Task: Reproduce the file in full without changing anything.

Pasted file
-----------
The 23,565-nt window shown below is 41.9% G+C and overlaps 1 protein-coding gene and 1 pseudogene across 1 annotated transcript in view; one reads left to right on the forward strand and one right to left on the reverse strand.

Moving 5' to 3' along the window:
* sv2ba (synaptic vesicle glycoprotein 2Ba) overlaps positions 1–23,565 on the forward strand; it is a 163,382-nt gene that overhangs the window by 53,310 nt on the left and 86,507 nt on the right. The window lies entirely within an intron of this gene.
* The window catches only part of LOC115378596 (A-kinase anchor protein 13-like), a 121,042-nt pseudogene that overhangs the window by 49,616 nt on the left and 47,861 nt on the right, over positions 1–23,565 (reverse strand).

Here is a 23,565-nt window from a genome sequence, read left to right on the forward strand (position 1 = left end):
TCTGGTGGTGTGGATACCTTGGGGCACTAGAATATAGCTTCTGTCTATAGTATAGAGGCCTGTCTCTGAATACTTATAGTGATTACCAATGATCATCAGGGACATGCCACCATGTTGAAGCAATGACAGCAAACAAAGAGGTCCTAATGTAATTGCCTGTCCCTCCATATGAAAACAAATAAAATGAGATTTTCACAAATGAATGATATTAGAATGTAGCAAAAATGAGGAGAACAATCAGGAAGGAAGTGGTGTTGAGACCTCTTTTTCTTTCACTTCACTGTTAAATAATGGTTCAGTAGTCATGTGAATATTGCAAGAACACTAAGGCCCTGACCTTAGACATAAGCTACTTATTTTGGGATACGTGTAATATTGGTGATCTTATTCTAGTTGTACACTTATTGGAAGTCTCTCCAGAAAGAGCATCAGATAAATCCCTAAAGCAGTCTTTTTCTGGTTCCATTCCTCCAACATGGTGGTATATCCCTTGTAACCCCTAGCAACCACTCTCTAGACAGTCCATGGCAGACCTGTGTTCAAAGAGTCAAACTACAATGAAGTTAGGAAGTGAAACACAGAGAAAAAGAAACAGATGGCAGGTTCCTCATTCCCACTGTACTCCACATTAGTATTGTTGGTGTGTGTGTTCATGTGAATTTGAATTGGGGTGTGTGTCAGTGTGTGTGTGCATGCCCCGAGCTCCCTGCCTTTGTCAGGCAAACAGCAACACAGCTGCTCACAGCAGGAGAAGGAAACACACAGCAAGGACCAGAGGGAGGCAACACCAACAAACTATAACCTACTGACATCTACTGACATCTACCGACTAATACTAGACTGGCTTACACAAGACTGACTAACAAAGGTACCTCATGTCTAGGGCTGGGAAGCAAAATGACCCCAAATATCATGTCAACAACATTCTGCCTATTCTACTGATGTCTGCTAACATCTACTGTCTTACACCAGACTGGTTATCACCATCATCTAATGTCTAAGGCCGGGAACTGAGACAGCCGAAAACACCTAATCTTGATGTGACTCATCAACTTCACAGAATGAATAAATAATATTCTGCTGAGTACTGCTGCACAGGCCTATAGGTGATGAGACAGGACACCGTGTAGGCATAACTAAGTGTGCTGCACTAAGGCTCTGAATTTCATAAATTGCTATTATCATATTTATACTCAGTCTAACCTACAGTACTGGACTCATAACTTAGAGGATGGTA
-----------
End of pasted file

The 23,565-nt window shown below is 41.9% G+C and overlaps 1 protein-coding gene and 1 pseudogene across 1 annotated transcript in view; one reads left to right on the forward strand and one right to left on the reverse strand.

Moving 5' to 3' along the window:
* sv2ba (synaptic vesicle glycoprotein 2Ba) overlaps positions 1–23,565 on the forward strand; it is a 163,382-nt gene that overhangs the window by 53,310 nt on the left and 86,507 nt on the right. The window lies entirely within an intron of this gene.
* The window catches only part of LOC115378596 (A-kinase anchor protein 13-like), a 121,042-nt pseudogene that overhangs the window by 49,616 nt on the left and 47,861 nt on the right, over positions 1–23,565 (reverse strand).

Here is a 23,565-nt window from a genome sequence, read left to right on the forward strand (position 1 = left end):
TCTGGTGGTGTGGATACCTTGGGGCACTAGAATATAGCTTCTGTCTATAGTATAGAGGCCTGTCTCTGAATACTTATAGTGATTACCAATGATCATCAGGGACATGCCACCATGTTGAAGCAATGACAGCAAACAAAGAGGTCCTAATGTAATTGCCTGTCCCTCCATATGAAAACAAATAAAATGAGATTTTCACAAATGAATGATATTAGAATGTAGCAAAAATGAGGAGAACAATCAGGAAGGAAGTGGTGTTGAGACCTCTTTTTCTTTCACTTCACTGTTAAATAATGGTTCAGTAGTCATGTGAATATTGCAAGAACACTAAGGCCCTGACCTTAGACATAAGCTACTTATTTTGGGATACGTGTAATATTGGTGATCTTATTCTAGTTGTACACTTATTGGAAGTCTCTCCAGAAAGAGCATCAGATAAATCCCTAAAGCAGTCTTTTTCTGGTTCCATTCCTCCAACATGGTGGTATATCCCTTGTAACCCCTAGCAACCACTCTCTAGACAGTCCATGGCAGACCTGTGTTCAAAGAGTCAAACTACAATGAAGTTAGGAAGTGAAACACAGAGAAAAAGAAACAGATGGCAGGTTCCTCATTCCCACTGTACTCCACATTAGTATTGTTGGTGTGTGTGTTCATGTGAATTTGAATTGGGGTGTGTGTCAGTGTGTGTGTGCATGCCCCGAGCTCCCTGCCTTTGTCAGGCAAACAGCAACACAGCTGCTCACAGCAGGAGAAGGAAACACACAGCAAGGACCAGAGGGAGGCAACACCAACAAACTATAACCTACTGACATCTACTGACATCTACCGACTAATACTAGACTGGCTTACACAAGACTGACTAACAAAGGTACCTCATGTCTAGGGCTGGGAAGCAAAATGACCCCAAATATCATGTCAACAACATTCTGCCTATTCTACTGATGTCTGCTAACATCTACTGTCTTACACCAGACTGGTTATCACCATCATCTAATGTCTAAGGCCGGGAACTGAGACAGCCGAAAACACCTAATCTTGATGTGACTCATCAACTTCACAGAATGAATAAATAATATTCTGCTGAGTACTGCTGCACAGGCCTATAGGTGATGAGACAGGACACCGTGTAGGCATAACTAAGTGTGCTGCACTAAGGCTCTGAATTTCATAAATTGCTATTATCATATTTATACTCAGTCTAACCTACAGTACTGGACTCATAACTTAGAGGATGGTA